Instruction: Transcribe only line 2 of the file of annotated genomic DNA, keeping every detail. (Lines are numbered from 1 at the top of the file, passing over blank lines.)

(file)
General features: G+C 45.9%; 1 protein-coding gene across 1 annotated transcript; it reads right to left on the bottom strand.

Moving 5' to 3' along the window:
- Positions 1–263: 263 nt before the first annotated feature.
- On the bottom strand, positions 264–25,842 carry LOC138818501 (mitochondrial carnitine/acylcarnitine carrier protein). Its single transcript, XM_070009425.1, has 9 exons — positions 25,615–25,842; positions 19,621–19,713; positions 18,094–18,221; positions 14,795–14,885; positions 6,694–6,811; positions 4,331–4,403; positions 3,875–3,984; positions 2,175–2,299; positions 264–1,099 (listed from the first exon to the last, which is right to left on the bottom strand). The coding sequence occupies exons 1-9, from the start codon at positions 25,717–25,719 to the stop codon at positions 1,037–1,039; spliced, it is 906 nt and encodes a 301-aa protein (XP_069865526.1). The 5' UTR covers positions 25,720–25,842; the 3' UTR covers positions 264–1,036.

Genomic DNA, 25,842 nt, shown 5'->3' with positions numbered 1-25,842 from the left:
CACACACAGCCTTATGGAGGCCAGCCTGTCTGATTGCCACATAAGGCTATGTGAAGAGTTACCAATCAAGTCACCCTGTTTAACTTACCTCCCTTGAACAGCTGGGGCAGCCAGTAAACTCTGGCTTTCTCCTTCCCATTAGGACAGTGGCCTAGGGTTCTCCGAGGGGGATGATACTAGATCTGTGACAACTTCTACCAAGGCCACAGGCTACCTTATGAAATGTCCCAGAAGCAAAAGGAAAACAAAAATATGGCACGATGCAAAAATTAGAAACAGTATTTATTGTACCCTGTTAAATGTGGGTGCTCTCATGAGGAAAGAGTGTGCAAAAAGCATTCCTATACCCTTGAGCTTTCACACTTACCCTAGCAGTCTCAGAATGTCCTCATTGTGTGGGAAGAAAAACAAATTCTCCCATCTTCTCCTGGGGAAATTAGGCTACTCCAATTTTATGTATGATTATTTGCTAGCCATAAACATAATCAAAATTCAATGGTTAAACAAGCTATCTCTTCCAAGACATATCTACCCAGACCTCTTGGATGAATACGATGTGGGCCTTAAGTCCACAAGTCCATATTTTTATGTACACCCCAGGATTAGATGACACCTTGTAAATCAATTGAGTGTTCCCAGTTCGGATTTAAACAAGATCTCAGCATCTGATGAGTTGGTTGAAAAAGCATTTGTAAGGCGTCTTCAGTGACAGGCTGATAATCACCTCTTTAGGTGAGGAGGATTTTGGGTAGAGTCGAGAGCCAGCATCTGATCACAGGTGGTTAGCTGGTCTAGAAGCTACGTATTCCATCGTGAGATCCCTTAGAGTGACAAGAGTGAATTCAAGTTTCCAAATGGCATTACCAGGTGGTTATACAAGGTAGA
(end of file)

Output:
Moving 5' to 3' along the window: